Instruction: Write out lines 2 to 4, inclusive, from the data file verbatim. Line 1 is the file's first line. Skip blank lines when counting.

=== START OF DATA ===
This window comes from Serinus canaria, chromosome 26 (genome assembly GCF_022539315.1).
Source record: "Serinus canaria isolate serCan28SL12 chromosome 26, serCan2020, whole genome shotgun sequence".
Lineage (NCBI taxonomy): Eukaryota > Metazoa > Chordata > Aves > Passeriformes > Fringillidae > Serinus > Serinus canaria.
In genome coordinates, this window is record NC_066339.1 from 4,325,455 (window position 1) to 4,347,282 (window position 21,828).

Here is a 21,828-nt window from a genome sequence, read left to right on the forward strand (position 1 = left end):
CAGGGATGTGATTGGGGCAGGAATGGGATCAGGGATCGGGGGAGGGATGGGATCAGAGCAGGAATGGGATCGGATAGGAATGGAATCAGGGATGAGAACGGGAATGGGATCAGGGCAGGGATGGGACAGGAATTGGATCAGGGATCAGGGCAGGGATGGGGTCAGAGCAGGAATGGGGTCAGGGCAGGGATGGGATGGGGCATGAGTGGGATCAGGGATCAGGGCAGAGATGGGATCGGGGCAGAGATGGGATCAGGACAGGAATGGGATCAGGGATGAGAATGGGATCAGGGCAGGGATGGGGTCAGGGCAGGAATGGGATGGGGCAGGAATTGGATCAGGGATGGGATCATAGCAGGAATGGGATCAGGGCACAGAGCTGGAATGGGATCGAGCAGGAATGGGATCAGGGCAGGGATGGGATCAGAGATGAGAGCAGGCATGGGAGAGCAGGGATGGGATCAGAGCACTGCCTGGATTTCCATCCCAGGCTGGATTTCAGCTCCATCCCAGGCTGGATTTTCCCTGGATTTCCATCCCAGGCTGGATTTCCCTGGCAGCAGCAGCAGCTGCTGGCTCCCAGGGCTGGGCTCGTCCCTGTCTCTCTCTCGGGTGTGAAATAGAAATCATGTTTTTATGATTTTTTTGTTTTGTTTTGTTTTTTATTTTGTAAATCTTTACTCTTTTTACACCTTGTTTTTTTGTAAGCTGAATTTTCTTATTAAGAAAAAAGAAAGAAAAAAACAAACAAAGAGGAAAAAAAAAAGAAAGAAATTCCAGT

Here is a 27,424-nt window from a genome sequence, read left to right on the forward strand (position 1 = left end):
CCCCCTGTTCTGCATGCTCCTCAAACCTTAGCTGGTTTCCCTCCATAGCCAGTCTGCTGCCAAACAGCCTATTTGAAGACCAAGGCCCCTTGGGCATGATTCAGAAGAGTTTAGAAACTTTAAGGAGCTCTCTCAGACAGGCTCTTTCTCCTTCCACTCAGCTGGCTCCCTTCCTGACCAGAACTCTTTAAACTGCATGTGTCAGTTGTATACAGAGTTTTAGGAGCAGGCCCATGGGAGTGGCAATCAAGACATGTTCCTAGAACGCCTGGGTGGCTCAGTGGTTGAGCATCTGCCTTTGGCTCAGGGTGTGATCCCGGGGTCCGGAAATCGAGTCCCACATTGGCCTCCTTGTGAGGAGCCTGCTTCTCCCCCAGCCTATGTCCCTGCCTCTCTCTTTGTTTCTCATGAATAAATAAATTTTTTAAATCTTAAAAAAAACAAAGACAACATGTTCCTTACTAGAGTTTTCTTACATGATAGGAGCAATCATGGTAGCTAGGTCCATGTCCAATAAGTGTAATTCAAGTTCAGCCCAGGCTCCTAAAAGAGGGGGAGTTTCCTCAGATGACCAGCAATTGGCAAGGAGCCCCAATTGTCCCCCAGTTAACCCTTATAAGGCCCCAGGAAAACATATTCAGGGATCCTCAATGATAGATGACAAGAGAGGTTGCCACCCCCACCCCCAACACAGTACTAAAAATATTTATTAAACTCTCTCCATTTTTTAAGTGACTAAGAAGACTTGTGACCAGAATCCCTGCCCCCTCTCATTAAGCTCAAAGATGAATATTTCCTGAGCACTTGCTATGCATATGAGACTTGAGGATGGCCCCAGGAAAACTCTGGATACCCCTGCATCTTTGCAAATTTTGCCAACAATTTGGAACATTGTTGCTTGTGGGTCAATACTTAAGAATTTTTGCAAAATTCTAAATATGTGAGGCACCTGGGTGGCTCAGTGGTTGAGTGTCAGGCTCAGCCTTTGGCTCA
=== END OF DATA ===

Source record: "Serinus canaria isolate serCan28SL12 chromosome 26, serCan2020, whole genome shotgun sequence".
Lineage (NCBI taxonomy): Eukaryota > Metazoa > Chordata > Aves > Passeriformes > Fringillidae > Serinus > Serinus canaria.
In genome coordinates, this window is record NC_066339.1 from 4,325,455 (window position 1) to 4,347,282 (window position 21,828).